One more point about inheritance. Unlike good looks and health, inheritance often comes with conditions. You get to enjoy your parents’ estate, provided you carry out some of their wishes – support wild life preservation or the local little league or a fine political cause. One sign of lack of good grace is when those who inherit wealth with such strings initially accept it all but then try to weasel out of the commitment and try to treat it as if they had earned it on their own, free and clear. That again is a character tester – and again one can only hope that others will make careful note it and the deed will go un-rewarded in the end.
To some extent all assets that aren’t earned come with certain provisos. Someone with a great voice might like to have inherited the physique of an athlete, instead. And those with such a fate may wish to fight it, too. Alas, they will usually fail – had they only been content with what they were born with, their happiness, besides their good fortune, might also have been enhanced.
“It’s worth it to me”
[March 2, 2003]
Tibor R. Machan

My gym accommodates a whole lot of different people with umpteen different goals, judging at least by what they look like and do while spending time there. On a recent visit, after my perfunctory – though helpful enough – work out (a row, a bike ride, a walk-run and a swim, as well as some pulling and pushing and the rest, all with great reluctance), I was about to shower and head home when this incredibly well built guy started to look himself over once or twice in front of the mirror right by my locker. I stood by silently as the fellow admired himself, probably checking for the latest improvements on his finely sculptured black physique, but then I decided to ask, “Is it all worth it?” Taking just a slight pause I got the reply, “It is to me.”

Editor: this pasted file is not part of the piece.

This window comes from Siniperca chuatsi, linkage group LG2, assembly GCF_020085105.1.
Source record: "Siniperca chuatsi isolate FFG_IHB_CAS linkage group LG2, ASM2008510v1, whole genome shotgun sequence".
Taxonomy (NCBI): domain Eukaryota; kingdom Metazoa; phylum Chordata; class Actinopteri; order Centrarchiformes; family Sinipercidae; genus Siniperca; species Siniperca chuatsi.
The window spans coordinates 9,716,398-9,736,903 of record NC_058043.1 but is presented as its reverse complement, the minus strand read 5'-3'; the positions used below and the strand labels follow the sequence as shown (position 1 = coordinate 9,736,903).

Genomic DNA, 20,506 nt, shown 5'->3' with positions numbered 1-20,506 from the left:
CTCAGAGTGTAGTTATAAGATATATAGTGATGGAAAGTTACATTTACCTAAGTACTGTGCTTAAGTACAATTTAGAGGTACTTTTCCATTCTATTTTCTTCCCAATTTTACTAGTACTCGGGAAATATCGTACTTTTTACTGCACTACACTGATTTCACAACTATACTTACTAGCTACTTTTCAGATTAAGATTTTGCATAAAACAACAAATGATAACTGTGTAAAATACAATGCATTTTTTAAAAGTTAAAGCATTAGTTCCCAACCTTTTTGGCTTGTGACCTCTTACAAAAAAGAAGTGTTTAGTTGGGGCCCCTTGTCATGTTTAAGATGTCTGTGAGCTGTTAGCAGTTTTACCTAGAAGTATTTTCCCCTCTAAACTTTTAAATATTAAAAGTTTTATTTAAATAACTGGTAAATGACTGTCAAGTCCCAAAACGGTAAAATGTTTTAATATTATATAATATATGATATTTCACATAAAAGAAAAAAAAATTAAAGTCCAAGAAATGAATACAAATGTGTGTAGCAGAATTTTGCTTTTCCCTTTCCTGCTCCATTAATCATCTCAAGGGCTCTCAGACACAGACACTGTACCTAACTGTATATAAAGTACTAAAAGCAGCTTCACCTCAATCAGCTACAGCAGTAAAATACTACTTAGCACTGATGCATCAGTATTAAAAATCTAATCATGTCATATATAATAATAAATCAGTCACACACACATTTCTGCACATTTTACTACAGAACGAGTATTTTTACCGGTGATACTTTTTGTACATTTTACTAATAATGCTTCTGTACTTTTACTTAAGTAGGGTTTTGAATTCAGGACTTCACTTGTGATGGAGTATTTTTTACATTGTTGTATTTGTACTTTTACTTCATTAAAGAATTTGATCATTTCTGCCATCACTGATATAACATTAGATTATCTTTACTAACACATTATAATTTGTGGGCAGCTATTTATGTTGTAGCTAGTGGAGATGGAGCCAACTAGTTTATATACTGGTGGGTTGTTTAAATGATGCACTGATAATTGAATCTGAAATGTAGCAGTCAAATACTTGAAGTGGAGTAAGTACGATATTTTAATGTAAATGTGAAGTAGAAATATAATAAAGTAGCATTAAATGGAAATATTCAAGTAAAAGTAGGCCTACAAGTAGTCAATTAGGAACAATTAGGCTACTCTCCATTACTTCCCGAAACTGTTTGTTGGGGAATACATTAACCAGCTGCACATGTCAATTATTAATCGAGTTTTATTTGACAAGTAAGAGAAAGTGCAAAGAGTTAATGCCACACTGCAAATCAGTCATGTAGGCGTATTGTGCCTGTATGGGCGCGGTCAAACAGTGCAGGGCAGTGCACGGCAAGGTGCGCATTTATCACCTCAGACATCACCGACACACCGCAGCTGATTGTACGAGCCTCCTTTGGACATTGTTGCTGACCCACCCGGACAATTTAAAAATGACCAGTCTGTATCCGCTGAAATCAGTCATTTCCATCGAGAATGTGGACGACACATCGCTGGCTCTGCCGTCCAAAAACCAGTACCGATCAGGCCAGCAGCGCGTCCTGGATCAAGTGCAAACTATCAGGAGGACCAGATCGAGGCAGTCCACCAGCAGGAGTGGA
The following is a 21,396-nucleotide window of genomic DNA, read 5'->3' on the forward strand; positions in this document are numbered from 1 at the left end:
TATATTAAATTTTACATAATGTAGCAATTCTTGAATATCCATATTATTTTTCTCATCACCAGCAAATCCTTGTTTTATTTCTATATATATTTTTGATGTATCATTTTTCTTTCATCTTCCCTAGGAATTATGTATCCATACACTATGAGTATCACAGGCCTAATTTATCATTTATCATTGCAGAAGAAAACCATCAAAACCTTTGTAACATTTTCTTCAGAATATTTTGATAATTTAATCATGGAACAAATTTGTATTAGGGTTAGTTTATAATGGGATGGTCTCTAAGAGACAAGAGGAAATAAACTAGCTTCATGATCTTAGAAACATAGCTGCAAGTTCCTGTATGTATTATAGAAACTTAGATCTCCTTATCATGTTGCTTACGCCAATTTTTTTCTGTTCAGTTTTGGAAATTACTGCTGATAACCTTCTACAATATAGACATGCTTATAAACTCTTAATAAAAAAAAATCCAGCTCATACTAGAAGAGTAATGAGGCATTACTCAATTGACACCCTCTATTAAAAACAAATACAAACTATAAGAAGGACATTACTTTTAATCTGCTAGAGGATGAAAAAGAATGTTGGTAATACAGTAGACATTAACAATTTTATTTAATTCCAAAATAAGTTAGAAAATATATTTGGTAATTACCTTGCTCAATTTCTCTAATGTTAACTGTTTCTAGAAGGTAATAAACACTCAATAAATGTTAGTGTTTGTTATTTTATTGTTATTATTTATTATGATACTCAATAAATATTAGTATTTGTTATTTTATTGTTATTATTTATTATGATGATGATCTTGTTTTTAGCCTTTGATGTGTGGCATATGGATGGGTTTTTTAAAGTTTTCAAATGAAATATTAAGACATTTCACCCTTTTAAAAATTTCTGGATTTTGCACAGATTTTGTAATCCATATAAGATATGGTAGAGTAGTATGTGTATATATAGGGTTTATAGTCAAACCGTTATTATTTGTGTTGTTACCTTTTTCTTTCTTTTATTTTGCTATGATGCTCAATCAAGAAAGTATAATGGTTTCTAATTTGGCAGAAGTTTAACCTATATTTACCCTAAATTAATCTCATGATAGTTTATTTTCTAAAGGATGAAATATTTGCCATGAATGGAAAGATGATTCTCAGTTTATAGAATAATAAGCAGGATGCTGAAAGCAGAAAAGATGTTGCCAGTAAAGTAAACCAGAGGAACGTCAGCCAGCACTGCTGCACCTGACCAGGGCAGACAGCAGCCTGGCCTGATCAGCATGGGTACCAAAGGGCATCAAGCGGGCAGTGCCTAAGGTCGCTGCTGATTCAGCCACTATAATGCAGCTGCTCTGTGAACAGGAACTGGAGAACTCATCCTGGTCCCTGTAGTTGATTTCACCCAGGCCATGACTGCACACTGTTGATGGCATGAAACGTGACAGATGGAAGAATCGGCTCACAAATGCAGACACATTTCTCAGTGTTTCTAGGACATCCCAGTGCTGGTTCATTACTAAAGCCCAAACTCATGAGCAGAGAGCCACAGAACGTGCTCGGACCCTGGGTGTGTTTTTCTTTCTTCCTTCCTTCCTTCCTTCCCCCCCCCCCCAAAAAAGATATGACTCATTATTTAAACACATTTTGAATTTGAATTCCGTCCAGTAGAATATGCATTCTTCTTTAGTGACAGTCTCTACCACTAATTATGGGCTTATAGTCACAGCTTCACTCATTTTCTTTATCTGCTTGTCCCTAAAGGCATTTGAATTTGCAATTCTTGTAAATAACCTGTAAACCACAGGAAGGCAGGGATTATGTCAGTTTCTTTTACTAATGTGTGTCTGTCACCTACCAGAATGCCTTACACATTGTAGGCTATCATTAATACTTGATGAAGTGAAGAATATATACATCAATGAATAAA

This short, pithy, and simple response brought much delight to me, I must admit. It was a perfect way to give notice that some things can be of value to one person that would not be to another, even without it being the case that it is only of value because one says so.
One of the most difficult things human beings have puzzled about throughout the history of recorded thought is whether values are subjective or objective. Is something valuable simply because someone so regards it is or is it valuable for good reasons? Philosophers have gone back and forth about this forever and are continuing to do so – any introductory philosophy, ethics or aesthetics course can tell us that much.
One appeal of the subjectivist position is that it makes room for a lot of different values, for a lot of different folks in a lot of different times and places; the liability of the view is that no one can ever tell whether anything is valuable except from someone’s claiming it is and conflicting opinions abound with no hope of ever settling them peacefully, through rational discussion.
In turn, the appeal of the objectivist position is that there can be reasons for making value judgments, good ones and not so good, and decisions could be reached among people who disagree by considering those reasons. The problem is that objectivism has often been seen as implying that what one person finds good, another must as well. But that is too often implausible.
The problem has been, I figure, that things were thought to be valuable to humanity at large, not to individual human beings. Individuals, however, possess features they share with all other humans, with a large group, with a small group, with just one or two and perhaps some values with no one else. Now these values are all objective – one can be wrong about them, but not because they are values for just some or even for one person.
Just think of clothing or medical care: there are general things about each that are good for us all, and then things get more and more complicated, so that some items of clothing may suit none but one person, just as some medical treatments work only for one patient and for no one else. It is not a matter of opinion, though, whether they are suitable or proper, even if they are a matter of individual traits and attributes.
My fellow gym member probably has a very different life from mine, with different talents and attributes that can be factors in deciding how he should live, what goals are proper for him to pursue. I do not know him at all, so I wouldn’t know. But it felt very good to encounter someone who had confidence in doing what he was doing even when it was clear that it wasn’t at all what most of the rest of us were doing, even there at my gym.
He seemed to know who he is and what were his values and that is inspiring.§ion=COMMENTARY&subsection=ORANGE_GROVE&year=2003&month=3&day=3